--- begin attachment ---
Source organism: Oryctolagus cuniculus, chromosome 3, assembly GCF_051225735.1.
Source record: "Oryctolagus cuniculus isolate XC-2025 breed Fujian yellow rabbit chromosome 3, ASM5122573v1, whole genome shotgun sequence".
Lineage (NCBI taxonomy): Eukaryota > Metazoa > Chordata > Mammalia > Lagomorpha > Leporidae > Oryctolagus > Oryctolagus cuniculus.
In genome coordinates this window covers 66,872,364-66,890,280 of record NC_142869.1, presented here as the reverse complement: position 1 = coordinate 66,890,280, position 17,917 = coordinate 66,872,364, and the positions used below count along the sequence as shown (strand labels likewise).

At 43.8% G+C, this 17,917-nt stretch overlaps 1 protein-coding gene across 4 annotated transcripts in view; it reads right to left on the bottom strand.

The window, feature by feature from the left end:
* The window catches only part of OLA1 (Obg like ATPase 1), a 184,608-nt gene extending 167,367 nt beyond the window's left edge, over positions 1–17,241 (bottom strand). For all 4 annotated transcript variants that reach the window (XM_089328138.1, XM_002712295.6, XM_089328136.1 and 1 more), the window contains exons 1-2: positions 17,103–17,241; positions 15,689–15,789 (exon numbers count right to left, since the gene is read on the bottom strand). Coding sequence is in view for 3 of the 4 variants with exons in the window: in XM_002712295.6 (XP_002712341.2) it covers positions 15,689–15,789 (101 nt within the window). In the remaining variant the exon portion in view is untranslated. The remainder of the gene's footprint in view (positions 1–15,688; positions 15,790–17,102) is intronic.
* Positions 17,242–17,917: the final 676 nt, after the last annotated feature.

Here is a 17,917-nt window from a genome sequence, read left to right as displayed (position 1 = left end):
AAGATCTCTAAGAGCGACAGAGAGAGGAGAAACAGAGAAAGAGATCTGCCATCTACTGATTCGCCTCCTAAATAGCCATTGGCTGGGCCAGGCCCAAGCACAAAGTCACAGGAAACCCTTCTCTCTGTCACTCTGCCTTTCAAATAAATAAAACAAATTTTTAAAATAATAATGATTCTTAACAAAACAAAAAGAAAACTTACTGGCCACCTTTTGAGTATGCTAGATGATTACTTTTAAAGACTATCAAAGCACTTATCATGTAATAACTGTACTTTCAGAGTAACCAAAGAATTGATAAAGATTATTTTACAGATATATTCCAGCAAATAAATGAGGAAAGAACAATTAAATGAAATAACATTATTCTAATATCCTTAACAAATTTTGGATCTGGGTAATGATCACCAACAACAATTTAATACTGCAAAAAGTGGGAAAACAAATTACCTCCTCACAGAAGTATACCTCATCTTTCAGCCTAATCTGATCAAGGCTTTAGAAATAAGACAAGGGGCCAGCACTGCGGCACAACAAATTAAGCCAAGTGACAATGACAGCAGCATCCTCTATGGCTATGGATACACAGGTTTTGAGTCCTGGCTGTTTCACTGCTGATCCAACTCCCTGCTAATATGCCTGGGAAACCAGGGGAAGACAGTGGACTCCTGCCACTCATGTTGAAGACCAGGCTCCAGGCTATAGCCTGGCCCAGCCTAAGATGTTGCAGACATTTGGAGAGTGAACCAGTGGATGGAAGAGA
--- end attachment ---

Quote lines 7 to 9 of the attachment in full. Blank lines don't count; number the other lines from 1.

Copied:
* The window catches only part of OLA1 (Obg like ATPase 1), a 184,608-nt gene extending 167,367 nt beyond the window's left edge, over positions 1–17,241 (bottom strand). For all 4 annotated transcript variants that reach the window (XM_089328138.1, XM_002712295.6, XM_089328136.1 and 1 more), the window contains exons 1-2: positions 17,103–17,241; positions 15,689–15,789 (exon numbers count right to left, since the gene is read on the bottom strand). Coding sequence is in view for 3 of the 4 variants with exons in the window: in XM_002712295.6 (XP_002712341.2) it covers positions 15,689–15,789 (101 nt within the window). In the remaining variant the exon portion in view is untranslated. The remainder of the gene's footprint in view (positions 1–15,688; positions 15,790–17,102) is intronic.
* Positions 17,242–17,917: the final 676 nt, after the last annotated feature.

Here is a 17,917-nt window from a genome sequence, read left to right as displayed (position 1 = left end):